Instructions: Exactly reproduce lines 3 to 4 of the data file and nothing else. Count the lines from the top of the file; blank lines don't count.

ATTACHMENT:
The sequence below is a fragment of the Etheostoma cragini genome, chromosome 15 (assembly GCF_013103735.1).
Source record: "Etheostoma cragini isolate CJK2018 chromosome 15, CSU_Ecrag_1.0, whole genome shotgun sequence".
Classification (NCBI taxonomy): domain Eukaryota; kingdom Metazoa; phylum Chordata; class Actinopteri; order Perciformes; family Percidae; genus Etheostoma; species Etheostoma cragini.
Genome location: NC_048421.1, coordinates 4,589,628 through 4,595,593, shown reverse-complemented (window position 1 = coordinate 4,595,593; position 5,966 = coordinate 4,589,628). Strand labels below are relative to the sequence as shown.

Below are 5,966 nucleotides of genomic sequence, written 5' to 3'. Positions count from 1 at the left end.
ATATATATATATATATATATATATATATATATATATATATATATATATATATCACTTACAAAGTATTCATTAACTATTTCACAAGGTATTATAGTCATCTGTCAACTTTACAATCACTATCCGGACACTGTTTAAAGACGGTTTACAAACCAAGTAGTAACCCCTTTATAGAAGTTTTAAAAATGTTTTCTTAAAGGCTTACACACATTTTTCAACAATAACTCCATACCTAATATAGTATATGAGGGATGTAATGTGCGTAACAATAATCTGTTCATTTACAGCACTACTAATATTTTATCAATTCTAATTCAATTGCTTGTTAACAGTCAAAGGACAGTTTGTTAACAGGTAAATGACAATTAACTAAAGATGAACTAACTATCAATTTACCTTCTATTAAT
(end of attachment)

Classification (NCBI taxonomy): domain Eukaryota; kingdom Metazoa; phylum Chordata; class Actinopteri; order Perciformes; family Percidae; genus Etheostoma; species Etheostoma cragini.
Genome location: NC_048421.1, coordinates 4,589,628 through 4,595,593, shown reverse-complemented (window position 1 = coordinate 4,595,593; position 5,966 = coordinate 4,589,628). Strand labels below are relative to the sequence as shown.